• Image sizes;
  • Server in use;
  • Web hosting;
  • Pagination;
  • CSS and JS code;
  • Optimized download tool based on user geographic location.

Best SEO

It goes without saying that if you’re building a custom site, it’s for creating quality content. And quality is an important factor in your website’s SEO.

By developing a website, you will be able to create a code and structure that strives for perfection. If your titles, subtitles, various tags, descriptions, meta descriptions, etc. are optimized, Google will consider your site worthy of proper positioning in search engines.

In addition, Google is optimized to highlight sites with a properly organized HTML structure. Therefore, with a perfectly matched site, you can implement tags in connection with structured data. For example, FAQs, guides, etc.

Analysis of results

With a custom website, you will be able to analyze your site’s statistics very effectively and act on those statistics. For example, if you have an e-commerce site, you will be able to test different types of sales pages with different designs or different calls to action, for example. By doing this, you will be able to determine what works best in your marketing and in the design of your pages.

How long does it take to create a custom website?

Now that you know the main benefits you will get by using custom website development services from Digiteum, you must be wondering how long the development will take. This concept of duration can be very variable. This will, of course, depend on the complexity of your project, the resources you allocate to it, and the methodology used to develop your site. A growth-driven, agile-inspired, and data-driven design approach has the undeniable advantage of increasing your project’s chances of success.

How much does it cost to create a custom website?

The concept of value also varies greatly. The price of a website depends on many factors: the number of pages, technical specifications, type of agency, design method, design, options, content, and many other elements. Therefore, companies that develop websites have a wide range of tariff offers. Each such offer will be unique for each client because it will be based on individual desires.

As you can see, creating a custom site is quite a capacious process, but the benefits from it at times cover this investment of time and money. And now we can be sure that if you want to start your business on the Internet, then you need a custom website. This will allow you to learn much more about your market in addition to developing your image and your clientele.

Best Sites For Selling Your Art

As time goes by we are increasingly moving into a more digitalized environment, and the art world is no exception to this rule, unfortunately. This can be a good or bad thing depending on how you made your art sales before.

Auction houses and private sales are moving online, and even galleries are seeing more than half of their sales happen via websites in some cases. This trend shows no sign of slowing, and online sales are increasing year after year.

Whether you sell reproduced prints, high priced paintings, or you like to see your art printed on apparel, there’s guaranteed to be the perfect place available for you to sell your work online. But, with so many options out there, it’s important to find the right websites for your brand. Here is a list of the 10 best websites to sell your art online. They are not in any particular order. 

9. Artplode

Created in 2014, this site is designed for galleries and art dealers to buy and sell, as well as for artists and private customers. With an estimated inventory of over $10 million currently for sale, you’ll face stiff competition but you’ll be reaching a network of potential buyers from over 40 countries around the world.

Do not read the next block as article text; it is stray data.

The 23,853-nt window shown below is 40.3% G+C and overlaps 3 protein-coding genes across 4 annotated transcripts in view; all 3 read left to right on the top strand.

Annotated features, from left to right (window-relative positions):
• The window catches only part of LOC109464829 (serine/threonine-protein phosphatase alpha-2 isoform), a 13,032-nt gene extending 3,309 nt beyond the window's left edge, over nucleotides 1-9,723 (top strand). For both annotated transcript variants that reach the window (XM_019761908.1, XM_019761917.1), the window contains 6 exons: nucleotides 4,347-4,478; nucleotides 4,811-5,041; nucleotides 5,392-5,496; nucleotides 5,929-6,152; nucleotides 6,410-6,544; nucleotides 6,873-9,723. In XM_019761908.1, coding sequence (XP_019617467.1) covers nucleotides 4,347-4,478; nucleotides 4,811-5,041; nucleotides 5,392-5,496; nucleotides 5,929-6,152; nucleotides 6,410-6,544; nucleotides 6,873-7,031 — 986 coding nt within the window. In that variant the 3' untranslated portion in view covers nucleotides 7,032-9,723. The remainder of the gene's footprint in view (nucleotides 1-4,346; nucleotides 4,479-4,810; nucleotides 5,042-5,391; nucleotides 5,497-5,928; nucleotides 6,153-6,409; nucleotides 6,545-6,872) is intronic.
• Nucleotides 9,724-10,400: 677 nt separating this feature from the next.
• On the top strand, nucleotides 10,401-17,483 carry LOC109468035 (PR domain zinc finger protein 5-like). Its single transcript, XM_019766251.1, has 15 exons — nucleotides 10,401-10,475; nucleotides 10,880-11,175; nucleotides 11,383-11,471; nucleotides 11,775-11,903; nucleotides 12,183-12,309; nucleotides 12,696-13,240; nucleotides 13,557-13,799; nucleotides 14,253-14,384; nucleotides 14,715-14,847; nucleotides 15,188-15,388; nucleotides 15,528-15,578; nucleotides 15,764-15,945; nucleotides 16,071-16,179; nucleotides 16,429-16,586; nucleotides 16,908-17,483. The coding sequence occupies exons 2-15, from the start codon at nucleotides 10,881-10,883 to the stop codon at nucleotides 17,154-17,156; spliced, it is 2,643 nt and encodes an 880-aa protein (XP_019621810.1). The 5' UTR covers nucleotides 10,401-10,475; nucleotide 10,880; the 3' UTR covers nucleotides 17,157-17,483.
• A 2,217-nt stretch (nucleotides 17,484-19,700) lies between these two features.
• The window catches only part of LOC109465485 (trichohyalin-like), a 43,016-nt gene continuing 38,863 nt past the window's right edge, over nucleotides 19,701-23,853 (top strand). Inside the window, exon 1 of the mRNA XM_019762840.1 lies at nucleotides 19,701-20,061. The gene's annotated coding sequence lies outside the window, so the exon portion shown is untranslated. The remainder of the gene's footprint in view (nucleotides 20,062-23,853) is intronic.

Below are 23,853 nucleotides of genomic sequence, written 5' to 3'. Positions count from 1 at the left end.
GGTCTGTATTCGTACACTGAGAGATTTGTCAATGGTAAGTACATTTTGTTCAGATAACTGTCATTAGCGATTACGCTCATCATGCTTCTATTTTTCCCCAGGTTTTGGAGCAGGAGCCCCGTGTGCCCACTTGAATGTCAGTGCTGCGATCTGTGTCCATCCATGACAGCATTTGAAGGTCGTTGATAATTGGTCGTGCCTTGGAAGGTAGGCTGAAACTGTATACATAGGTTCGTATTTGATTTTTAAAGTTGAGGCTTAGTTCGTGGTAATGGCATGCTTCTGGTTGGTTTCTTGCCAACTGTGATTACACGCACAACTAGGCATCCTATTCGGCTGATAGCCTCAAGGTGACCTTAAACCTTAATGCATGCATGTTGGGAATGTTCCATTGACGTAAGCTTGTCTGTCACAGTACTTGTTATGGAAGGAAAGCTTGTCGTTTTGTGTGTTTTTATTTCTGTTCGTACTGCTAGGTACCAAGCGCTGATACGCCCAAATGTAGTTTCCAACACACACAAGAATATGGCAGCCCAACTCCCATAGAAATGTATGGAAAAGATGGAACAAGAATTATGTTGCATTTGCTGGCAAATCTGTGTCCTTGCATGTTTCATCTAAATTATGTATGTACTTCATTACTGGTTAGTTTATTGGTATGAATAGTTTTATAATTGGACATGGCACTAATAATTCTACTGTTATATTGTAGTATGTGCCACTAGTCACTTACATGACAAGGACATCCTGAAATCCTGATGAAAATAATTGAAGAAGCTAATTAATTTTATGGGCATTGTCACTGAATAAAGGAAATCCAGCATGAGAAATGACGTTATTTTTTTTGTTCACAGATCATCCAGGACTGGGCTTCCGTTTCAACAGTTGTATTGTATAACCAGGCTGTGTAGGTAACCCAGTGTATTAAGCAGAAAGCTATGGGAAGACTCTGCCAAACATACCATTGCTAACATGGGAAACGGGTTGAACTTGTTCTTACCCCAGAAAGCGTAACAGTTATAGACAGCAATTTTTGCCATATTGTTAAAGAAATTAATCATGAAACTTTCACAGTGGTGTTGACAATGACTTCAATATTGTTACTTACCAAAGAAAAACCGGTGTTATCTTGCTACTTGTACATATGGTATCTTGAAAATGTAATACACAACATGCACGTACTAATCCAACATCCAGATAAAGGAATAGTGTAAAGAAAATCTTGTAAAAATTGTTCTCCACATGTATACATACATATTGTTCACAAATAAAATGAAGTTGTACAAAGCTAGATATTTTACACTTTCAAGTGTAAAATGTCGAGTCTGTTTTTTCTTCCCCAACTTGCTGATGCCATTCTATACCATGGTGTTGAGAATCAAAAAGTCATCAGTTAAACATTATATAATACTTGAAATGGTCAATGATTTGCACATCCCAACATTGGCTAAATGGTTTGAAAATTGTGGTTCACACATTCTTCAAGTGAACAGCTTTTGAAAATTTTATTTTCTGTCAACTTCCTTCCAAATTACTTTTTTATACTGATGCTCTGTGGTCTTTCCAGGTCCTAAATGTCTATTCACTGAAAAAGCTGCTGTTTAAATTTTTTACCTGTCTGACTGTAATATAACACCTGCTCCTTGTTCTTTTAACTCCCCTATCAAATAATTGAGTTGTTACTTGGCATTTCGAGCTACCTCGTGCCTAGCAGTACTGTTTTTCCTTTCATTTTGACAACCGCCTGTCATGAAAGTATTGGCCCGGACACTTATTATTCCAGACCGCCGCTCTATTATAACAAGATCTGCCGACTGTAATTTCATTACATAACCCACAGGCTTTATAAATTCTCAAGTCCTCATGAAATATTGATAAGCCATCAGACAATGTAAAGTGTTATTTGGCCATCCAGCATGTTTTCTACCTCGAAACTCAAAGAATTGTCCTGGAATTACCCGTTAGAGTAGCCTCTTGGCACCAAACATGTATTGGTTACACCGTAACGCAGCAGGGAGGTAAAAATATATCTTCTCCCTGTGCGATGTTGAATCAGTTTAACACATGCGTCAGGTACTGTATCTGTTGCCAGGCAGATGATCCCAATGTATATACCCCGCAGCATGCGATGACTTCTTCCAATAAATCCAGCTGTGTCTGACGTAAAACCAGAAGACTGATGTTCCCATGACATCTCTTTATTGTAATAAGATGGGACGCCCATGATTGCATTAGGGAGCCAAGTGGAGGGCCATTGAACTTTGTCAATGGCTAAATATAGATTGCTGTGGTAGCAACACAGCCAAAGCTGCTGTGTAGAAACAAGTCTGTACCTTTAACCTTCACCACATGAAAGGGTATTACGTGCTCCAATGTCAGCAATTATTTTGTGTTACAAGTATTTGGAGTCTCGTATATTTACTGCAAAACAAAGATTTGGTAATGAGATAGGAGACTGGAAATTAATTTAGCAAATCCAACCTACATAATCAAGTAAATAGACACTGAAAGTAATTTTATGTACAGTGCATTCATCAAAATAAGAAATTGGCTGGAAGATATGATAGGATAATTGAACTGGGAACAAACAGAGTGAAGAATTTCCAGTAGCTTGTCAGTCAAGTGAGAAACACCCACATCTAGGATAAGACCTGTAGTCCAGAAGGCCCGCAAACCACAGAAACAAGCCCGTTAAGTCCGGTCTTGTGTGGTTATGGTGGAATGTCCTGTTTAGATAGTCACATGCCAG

Artplode lists all kinds of artwork, from sculptures and paintings to photography and digital art, and they require a $60 flat fee per listing rather than a commission when the piece is sold. So, as long as you manage to sell your artwork, this is a great deal. You can also choose whether you’re happy to cover the cost of shipping on your sold pieces, or pass it on to your customers.

And, if you’re new to the world of art selling, Artplode can match you with a specialist art consultant who will ensure that you’re targeting the right market and selling your piece for the correct price.

8. Shopify

If you already have a strong following, you may just want to sell directly from your own website instead of via a third party vendor. Shopify is a great choice for e-commerce software, and is flexible and easy to use. It can also be fully integrated into your website, so customers won’t be able to tell that you’re using Shopify CMS.

There’s no limit on the number of products you can list on your site, so you can start small and (hopefully) expand year on year.

There are currently over 600,000 businesses using Shopify technology, and over 1 million active users resulting in a total of $55 billion in sales, so you know you’re in experienced hands with this software.

7. Artfinder

With offices in London and Miami, Artfinder displays work from over 10,000 artists in over 100 countries. Every one of the 400,000 pieces of art is original, and there are no posters or reproduction prints allowed. In terms of the mediums they’ll accept, a broad range is covered, including collage, printmaking and digital art.

This site, which was founded in 2011, is fairly exclusive, and there is a selection process before you are allowed to join. Simply submit your best work and a supporting statement, and if you’re accepted you can set up your online shop. If you get in, you’ll love the company’s focus on authenticity and community.

Artfinder goes by the ethos that buying and selling art doesn’t have to be a pompous affair, and they deliver a truly refreshing take on the art market.

6. Saatchi Art

Having the opportunity to sell your art on a website under one of the biggest names in the art world might seem like an impossible feat, but it absolutely isn’t. The site was founded by Charles Saatchi’s company, and although they sold it in 2014, it still bears the name and the accompanying credibility.